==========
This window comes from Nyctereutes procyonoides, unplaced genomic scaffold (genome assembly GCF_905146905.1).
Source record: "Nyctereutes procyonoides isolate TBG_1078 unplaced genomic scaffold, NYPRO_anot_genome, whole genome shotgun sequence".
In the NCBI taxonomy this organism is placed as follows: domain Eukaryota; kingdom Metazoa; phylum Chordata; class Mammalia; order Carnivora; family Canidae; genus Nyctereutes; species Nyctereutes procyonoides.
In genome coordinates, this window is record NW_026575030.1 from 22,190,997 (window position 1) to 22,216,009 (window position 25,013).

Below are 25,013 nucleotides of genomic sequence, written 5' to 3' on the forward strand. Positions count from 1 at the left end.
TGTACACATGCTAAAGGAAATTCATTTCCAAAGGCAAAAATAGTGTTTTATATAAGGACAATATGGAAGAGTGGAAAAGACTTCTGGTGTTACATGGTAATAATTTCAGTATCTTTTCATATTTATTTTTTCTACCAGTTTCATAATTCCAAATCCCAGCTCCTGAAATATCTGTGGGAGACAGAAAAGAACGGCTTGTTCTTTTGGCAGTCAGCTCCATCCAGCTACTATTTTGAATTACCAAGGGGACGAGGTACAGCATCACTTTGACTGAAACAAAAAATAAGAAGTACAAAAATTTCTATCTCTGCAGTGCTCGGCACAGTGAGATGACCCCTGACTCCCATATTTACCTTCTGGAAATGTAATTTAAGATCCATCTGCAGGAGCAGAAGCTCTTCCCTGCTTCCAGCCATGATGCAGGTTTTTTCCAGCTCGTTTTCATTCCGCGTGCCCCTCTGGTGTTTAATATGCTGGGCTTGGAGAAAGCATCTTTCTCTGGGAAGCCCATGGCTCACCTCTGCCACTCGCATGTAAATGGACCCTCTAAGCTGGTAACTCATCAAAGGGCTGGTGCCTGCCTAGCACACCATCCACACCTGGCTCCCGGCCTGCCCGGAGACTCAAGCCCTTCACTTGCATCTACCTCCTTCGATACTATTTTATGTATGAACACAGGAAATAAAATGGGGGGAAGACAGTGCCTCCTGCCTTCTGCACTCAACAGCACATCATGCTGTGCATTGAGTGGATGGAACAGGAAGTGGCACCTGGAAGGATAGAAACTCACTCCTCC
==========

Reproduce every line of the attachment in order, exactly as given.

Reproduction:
This window comes from Nyctereutes procyonoides, unplaced genomic scaffold (genome assembly GCF_905146905.1).
Source record: "Nyctereutes procyonoides isolate TBG_1078 unplaced genomic scaffold, NYPRO_anot_genome, whole genome shotgun sequence".
In the NCBI taxonomy this organism is placed as follows: domain Eukaryota; kingdom Metazoa; phylum Chordata; class Mammalia; order Carnivora; family Canidae; genus Nyctereutes; species Nyctereutes procyonoides.
In genome coordinates, this window is record NW_026575030.1 from 22,190,997 (window position 1) to 22,216,009 (window position 25,013).

Below are 25,013 nucleotides of genomic sequence, written 5' to 3' on the forward strand. Positions count from 1 at the left end.
TGTACACATGCTAAAGGAAATTCATTTCCAAAGGCAAAAATAGTGTTTTATATAAGGACAATATGGAAGAGTGGAAAAGACTTCTGGTGTTACATGGTAATAATTTCAGTATCTTTTCATATTTATTTTTTCTACCAGTTTCATAATTCCAAATCCCAGCTCCTGAAATATCTGTGGGAGACAGAAAAGAACGGCTTGTTCTTTTGGCAGTCAGCTCCATCCAGCTACTATTTTGAATTACCAAGGGGACGAGGTACAGCATCACTTTGACTGAAACAAAAAATAAGAAGTACAAAAATTTCTATCTCTGCAGTGCTCGGCACAGTGAGATGACCCCTGACTCCCATATTTACCTTCTGGAAATGTAATTTAAGATCCATCTGCAGGAGCAGAAGCTCTTCCCTGCTTCCAGCCATGATGCAGGTTTTTTCCAGCTCGTTTTCATTCCGCGTGCCCCTCTGGTGTTTAATATGCTGGGCTTGGAGAAAGCATCTTTCTCTGGGAAGCCCATGGCTCACCTCTGCCACTCGCATGTAAATGGACCCTCTAAGCTGGTAACTCATCAAAGGGCTGGTGCCTGCCTAGCACACCATCCACACCTGGCTCCCGGCCTGCCCGGAGACTCAAGCCCTTCACTTGCATCTACCTCCTTCGATACTATTTTATGTATGAACACAGGAAATAAAATGGGGGGAAGACAGTGCCTCCTGCCTTCTGCACTCAACAGCACATCATGCTGTGCATTGAGTGGATGGAACAGGAAGTGGCACCTGGAAGGATAGAAACTCACTCCTCC